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Scaphiopus holbrookii

(Eastern Spadefoot Toad)

Overview

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A small, froglike toad with vertical pupils. On the back of each hind foot , the Eastern Spadefoot has one black spade. Coloring is variable, often similar to the soil of their habitat . Spends the majority of its time buried, emerging to feed at night or under very moist daytime conditions.

Many people have reported severe allergic reactions to the skin-gland secretions of the spadefoot. For this reason, thorough handwashing is advised after handling .

Common Names

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Click on the language to view common names.

Common Names in English:

eastern spadefoot, Eastern Spadefoot Toad

Common Names in Russian:

Лопатоног Холбрука

Description

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Physical Description

Species Scaphiopus holbrookii

Size: A relatively small toad, ranging in size from 4 - 6 cm (1.75 - 2.25 in). Color: Gray or brown, with two light stripes on its back extending from its eyes to its lower back. Together, these two stripes appear hourglass shaped. Other things to look for: The most obvious characteristic of this toad is its eyes, which have vertical pupils (rather than horizontal ones as in all other Georgia toads) and appear similar to a cat's eyes. As the name suggests, the Eastern Spadefoot Toad has a "spade" on each back foot to help it dig into the ground . Its body is smooth compared to bodies of other toads.

The Eastern Spadefoot is the only spadefoot that is found east of the Mississippi River . This species lacks a boss between the eyes like the Plains Spadefoot and the Hurter's Spadefoot. The color is variable from shades of brown, gray, to almost black. They usually have a light yellow line that forms a crude hourglass shape on their back as seen here.

Habitat

Found in areas of sandy or loose soil within hardwood and mixed forests and coastal pine forests.

Typically found in a lake at a mean distance from sea level of -10.03 meters (-32.91 feet).[1]

Ecology: Areas of sandy, gravelly, or soft, light soils in wooded or unwooded terrain. Burrows underground when inactive . Eggs and larvae develop in temporary pools formed by heavy rains.[2].

List of Habitats :

[more info]

Biology

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Diet

The Spadefoot Toad is carnivorous , and is an opportunistic feeder . It eats insects, earthworms, and other small organisms .

Reproduction

This toad lives in sandy, often fairly dry habitats and spends the majority of its time buried in the soil. When heavy rains in the spring and summer soak the soil and form temporary ponds , this triggers the emergence of large numbers of these toads from the ground . Their call is a low-pitched grunt and is often said to resemble that of a crow or a bleating sheep.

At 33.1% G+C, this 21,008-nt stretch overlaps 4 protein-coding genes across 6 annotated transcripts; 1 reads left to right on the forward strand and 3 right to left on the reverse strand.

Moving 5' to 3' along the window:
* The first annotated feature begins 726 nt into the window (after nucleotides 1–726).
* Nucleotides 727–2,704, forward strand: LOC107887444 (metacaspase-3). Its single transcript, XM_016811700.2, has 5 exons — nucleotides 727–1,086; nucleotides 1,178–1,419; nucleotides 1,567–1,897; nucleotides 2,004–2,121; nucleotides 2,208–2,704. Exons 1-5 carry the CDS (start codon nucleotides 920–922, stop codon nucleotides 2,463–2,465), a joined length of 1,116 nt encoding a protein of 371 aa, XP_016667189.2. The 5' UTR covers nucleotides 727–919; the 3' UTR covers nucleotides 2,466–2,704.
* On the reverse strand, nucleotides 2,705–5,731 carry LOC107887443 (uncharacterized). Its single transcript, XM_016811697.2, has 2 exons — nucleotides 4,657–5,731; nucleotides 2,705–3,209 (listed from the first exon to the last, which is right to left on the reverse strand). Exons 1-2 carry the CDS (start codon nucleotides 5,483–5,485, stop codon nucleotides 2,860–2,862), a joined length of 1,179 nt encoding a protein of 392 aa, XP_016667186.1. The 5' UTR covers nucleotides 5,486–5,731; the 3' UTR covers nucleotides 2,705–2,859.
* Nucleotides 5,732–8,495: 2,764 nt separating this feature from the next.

Mating and egg-laying take place quickly. Eggs are laid in the shallow, temporary pools ; speed of development is variable and is related to the speed with which the pools shrink and dry up. Transformation from egg to tiny toad can occur within as little as two weeks. When growth and transformation are this rapid, the new adults are much smaller than normal.

Behavior

Most of the time, this species lives in relatively dry regions underground. They remain underground for very long periods of time and can only be sighted after heavy downpours or during wet periods of the summer months (March to September). In dry weather they use the spades on their hing feet to dig in areas with loose soil. The spadefoot is strictly nocturnal .

Taxonomy

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Synonyms

Rana albus (Garman • Rana holbrookii albus (Garman • Rana holbrookii Harlan

Notes

Name Status: Accepted Name .

Last scrutiny: 01-Sep-2009

Scaphiopus hurterii formerly was regarded as a subspecies of S. holbrookii, but recent checklists (Crother et al. 2000; Collins and Taggart 2002) have treated it as a distinct species. García-Paris et al. (2003) used mtDNA to examine the phylogentic relationships of Pelobatoidea and found that the family Pelobatidae, as previously defined, is not monophyletic (Pelobates is sister to Megophryidae, not to Spea/Scaphiopus). They separated the Pelobatidae into two families: Eurasian spadefoot toads (Pelobates), which retain the name Pelobatidae; and North American spadefoot toads (Scaphiopus, Spea), which make up the revived family Scaphiopodidae.[2].

Similar Species

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No other species of frog or toad has vertical pupils.

Members of the genus Scaphiopus

ZipcodeZoo has pages for 6 species and subspecies in this genus:

S. couchii (Couch's Spadefoot Toad) · S. couchii couchii (Couch's Spadefoot Toad) · S. holbrookii (Eastern Spadefoot Toad) · S. holbrookii holbrookii (Eastern Spadefoot) · S. holbrookii hurterii (Hurter's Spadefoot) · S. hurterii (Hurters Spadefoot)

More Info

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Further Reading

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Notes

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Contributors

Data Sources

Accessed through GBIF Data Portal February 29, 2008:

Identifiers

Footnotes

  1. Standard Deviation = 64.830 based on 40 observations. Altitude information for each observation from British Oceanographic Data Centre. [back]
  2. Geoffrey Hammerson 2004. Scaphiopus holbrookii. In: IUCN 2011. IUCN Red List of Threatened Species. Version 2011.2. <www.iucnredlist.org>. Downloaded on 04 February 2012. [back]
Last Revised: 2014-04-14